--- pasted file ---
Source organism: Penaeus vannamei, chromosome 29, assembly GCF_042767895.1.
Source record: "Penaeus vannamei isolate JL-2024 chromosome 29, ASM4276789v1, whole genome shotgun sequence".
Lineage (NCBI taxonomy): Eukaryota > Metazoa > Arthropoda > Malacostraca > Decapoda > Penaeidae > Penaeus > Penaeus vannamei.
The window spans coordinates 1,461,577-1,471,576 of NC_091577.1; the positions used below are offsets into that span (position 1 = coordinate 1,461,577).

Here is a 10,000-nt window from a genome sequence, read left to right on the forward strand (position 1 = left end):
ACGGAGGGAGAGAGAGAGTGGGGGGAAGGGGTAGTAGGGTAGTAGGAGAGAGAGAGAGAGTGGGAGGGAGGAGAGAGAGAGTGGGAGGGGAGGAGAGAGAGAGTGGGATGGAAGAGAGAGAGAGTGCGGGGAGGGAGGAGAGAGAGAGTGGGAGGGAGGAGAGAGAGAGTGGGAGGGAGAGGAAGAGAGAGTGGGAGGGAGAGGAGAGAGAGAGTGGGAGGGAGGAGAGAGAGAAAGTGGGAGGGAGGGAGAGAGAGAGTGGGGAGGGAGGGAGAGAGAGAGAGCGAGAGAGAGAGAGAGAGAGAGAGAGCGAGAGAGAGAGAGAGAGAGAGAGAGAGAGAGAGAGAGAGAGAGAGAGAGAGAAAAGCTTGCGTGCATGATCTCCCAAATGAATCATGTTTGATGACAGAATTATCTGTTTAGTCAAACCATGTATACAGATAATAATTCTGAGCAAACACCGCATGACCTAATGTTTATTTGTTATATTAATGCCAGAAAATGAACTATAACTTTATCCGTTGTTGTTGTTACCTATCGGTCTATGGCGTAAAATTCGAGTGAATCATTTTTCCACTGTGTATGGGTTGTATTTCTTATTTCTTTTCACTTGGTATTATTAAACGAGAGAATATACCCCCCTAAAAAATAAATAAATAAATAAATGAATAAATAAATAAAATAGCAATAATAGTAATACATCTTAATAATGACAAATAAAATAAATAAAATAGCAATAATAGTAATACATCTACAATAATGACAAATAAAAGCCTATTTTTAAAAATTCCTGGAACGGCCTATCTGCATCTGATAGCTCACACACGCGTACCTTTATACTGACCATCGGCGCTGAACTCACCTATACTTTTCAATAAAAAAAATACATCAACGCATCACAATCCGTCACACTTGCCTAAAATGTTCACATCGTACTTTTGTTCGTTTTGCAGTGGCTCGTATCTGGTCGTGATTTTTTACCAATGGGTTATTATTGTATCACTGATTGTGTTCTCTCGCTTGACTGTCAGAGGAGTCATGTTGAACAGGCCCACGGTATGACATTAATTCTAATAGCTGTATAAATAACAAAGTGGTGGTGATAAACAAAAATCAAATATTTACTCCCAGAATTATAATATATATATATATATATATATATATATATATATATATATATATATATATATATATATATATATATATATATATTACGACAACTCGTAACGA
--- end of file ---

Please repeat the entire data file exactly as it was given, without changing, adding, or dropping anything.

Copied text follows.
Source organism: Penaeus vannamei, chromosome 29, assembly GCF_042767895.1.
Source record: "Penaeus vannamei isolate JL-2024 chromosome 29, ASM4276789v1, whole genome shotgun sequence".
Lineage (NCBI taxonomy): Eukaryota > Metazoa > Arthropoda > Malacostraca > Decapoda > Penaeidae > Penaeus > Penaeus vannamei.
The window spans coordinates 1,461,577-1,471,576 of NC_091577.1; the positions used below are offsets into that span (position 1 = coordinate 1,461,577).

Here is a 10,000-nt window from a genome sequence, read left to right on the forward strand (position 1 = left end):
ACGGAGGGAGAGAGAGAGTGGGGGGAAGGGGTAGTAGGGTAGTAGGAGAGAGAGAGAGAGTGGGAGGGAGGAGAGAGAGAGTGGGAGGGGAGGAGAGAGAGAGTGGGATGGAAGAGAGAGAGAGTGCGGGGAGGGAGGAGAGAGAGAGTGGGAGGGAGGAGAGAGAGAGTGGGAGGGAGAGGAAGAGAGAGTGGGAGGGAGAGGAGAGAGAGAGTGGGAGGGAGGAGAGAGAGAAAGTGGGAGGGAGGGAGAGAGAGAGTGGGGAGGGAGGGAGAGAGAGAGAGCGAGAGAGAGAGAGAGAGAGAGAGAGCGAGAGAGAGAGAGAGAGAGAGAGAGAGAGAGAGAGAGAGAGAGAGAGAGAGAAAAGCTTGCGTGCATGATCTCCCAAATGAATCATGTTTGATGACAGAATTATCTGTTTAGTCAAACCATGTATACAGATAATAATTCTGAGCAAACACCGCATGACCTAATGTTTATTTGTTATATTAATGCCAGAAAATGAACTATAACTTTATCCGTTGTTGTTGTTACCTATCGGTCTATGGCGTAAAATTCGAGTGAATCATTTTTCCACTGTGTATGGGTTGTATTTCTTATTTCTTTTCACTTGGTATTATTAAACGAGAGAATATACCCCCCTAAAAAATAAATAAATAAATAAATGAATAAATAAATAAAATAGCAATAATAGTAATACATCTTAATAATGACAAATAAAATAAATAAAATAGCAATAATAGTAATACATCTACAATAATGACAAATAAAAGCCTATTTTTAAAAATTCCTGGAACGGCCTATCTGCATCTGATAGCTCACACACGCGTACCTTTATACTGACCATCGGCGCTGAACTCACCTATACTTTTCAATAAAAAAAATACATCAACGCATCACAATCCGTCACACTTGCCTAAAATGTTCACATCGTACTTTTGTTCGTTTTGCAGTGGCTCGTATCTGGTCGTGATTTTTTACCAATGGGTTATTATTGTATCACTGATTGTGTTCTCTCGCTTGACTGTCAGAGGAGTCATGTTGAACAGGCCCACGGTATGACATTAATTCTAATAGCTGTATAAATAACAAAGTGGTGGTGATAAACAAAAATCAAATATTTACTCCCAGAATTATAATATATATATATATATATATATATATATATATATATATATATATATATATATATATATATATATATATATATATTACGACAACTCGTAACGA